Here are some answers to key questions about the case:
WHAT ARE THE ALLEGATIONS AGAINST GOOGLE?
The Justice Department alleges that Google broke antitrust law to maintain its monopoly in search, where it has about 90 percent of the U.S. market, and two kinds of advertising - search advertising and general search text advertising.
As evidence, the department points to billions of dollars that Google pays to smartphone makers such as Apple, Samsung and others to make Google's search engine the default on their devices. As a result, the government argued, smaller search engines never get the scale they need to improve their algorithms, and grow.
WHAT REMEDIES DID THE JUSTICE DEPARTMENT REQUEST THE JUDGE IMPOSE?
The Justice Department has broad leeway in requesting a remedy and on Tuesday, it said "nothing was off the table," including a breakup of the search and advertising company.
In the complaint's "request for relief," the U.S. is seeking "structural relief as needed to cure any anti-competitive harm." "Structural relief" in antitrust matters generally means the sale of an asset.
It also asked the court to order Google to stop anti-competitive behavior and to pay the government's costs.
WHAT OTHER ALLEGATIONS HAVE BEEN MADE AGAINST GOOGLE?
In the past, Google has been accused of using its popular search function to favor its products, like YouTube, as well as big advertisers.
For example, a recent search for a "Saturday Night Live" video resulted in several choices from Google's YouTube before NBC, which produces the show. Companies such as Yelp have argued they are better than Google at helping consumers find certain services but that they often appear below a box of Google recommendations, resulting in fewer clicks.
Other allegations relate to advertising more broadly. In advertising, Google dominates the interlocking businesses that connect advertisers with newspapers, websites and other firms looking to host them. Google has been accused of being opaque in revealing its revenue from transactions, using "bundles" of products to disadvantage smaller rivals, and of rigging auctions.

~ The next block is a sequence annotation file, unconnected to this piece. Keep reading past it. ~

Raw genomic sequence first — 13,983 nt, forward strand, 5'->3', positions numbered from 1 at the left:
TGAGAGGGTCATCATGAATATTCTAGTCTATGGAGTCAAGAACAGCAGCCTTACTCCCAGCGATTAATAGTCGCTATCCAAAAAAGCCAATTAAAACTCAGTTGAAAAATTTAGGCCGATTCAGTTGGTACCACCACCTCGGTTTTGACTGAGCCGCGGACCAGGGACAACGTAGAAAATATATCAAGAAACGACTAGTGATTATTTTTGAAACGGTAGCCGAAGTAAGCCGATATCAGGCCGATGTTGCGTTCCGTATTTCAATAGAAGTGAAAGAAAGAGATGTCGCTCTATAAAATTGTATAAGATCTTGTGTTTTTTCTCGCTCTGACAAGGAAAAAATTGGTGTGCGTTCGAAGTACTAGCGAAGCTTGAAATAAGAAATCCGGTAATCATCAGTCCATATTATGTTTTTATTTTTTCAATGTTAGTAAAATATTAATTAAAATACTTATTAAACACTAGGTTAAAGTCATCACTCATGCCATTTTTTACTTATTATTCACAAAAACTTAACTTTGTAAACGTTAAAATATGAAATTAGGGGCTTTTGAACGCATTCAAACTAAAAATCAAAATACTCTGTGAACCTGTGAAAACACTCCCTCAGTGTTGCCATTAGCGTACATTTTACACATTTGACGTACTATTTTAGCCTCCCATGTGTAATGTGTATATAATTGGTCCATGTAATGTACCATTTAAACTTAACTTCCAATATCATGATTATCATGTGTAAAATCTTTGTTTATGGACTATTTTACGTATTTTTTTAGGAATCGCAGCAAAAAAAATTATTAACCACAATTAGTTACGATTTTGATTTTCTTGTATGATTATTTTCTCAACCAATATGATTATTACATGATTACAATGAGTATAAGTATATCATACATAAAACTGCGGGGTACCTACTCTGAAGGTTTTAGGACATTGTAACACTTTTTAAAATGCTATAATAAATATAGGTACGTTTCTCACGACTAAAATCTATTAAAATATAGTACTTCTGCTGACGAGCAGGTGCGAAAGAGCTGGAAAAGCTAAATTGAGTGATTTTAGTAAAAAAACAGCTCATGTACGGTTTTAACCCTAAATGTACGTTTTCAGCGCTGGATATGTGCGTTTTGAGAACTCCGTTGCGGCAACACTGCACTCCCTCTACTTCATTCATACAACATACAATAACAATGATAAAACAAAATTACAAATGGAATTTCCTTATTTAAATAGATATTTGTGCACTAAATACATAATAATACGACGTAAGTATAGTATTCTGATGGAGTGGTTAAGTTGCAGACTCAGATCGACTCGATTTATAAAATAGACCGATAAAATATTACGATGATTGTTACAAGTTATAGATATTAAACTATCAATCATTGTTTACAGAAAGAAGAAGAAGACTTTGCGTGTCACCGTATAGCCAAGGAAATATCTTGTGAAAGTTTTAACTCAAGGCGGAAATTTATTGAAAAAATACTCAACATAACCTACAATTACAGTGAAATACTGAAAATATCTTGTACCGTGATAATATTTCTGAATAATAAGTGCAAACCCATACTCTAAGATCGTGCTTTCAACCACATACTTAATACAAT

WHAT DOES GOOGLE SAY ABOUT THESE ALLEGATIONS?
Google on Tuesday called the lawsuit against the company "deeply flawed" and said that users would find it more difficult to access superior search tools and affordable smartphones if the government wins its case.
Regarding search, Google has said that users have access to other information sources, like Twitter for news and Amazon for products. And it says that people use Google for quick answers, which has spurred the company to develop new ways to organize results.
In terms of advertising, it argues that it competes with a large array of companies, including giants like Oracle Corp and Verizon Communications Inc. And it argues that online advertising prices have steadily declined over the past decade.
As for Android, Google has said that phone makers that use its smartphone system do not have to include Google apps and may pre-install competing apps.
WHAT ROLE DO STATE ATTORNEYS GENERAL HAVE?
A large group of attorneys general is also investigating Google, with 11 states joining the DOJ suit Tuesday. A group headed by Texas is focused on Google's advertising practices, while other states are looking at search and Android. These may also result in lawsuits.
HOW LONG WOULD A TRIAL AND APPEALS TAKE?
It is in Google's interest to drag out the legal fight. Antitrust experts say it would take at least six to nine months to get to trial, with a decision coming several months after the trial's end. It would then likely be appealed.
On Tuesday, Google said it typically takes 12 to 18 months before such cases get to trial.
ARE THE ALLEGATIONS AGAINST GOOGLE POLITICALLY MOTIVATED?
Several tech trade lobbying groups said the suit was politically motivated. "The suit was hurried out on the eve of an election where the administration has aggressively pressured tech companies to take actions in its favor," the Computer & Communications Industry Association said in a statement.
President Donald Trump's administration has been angry with several Silicon Valley companies for allegedly silencing conservatives and many Republican lawmakers have brought up the issue of bias during recent antitrust congressional hearings.
(Reporting by Diane Bartz and Nandita Bose in Washington; Editing by Edward Tobin)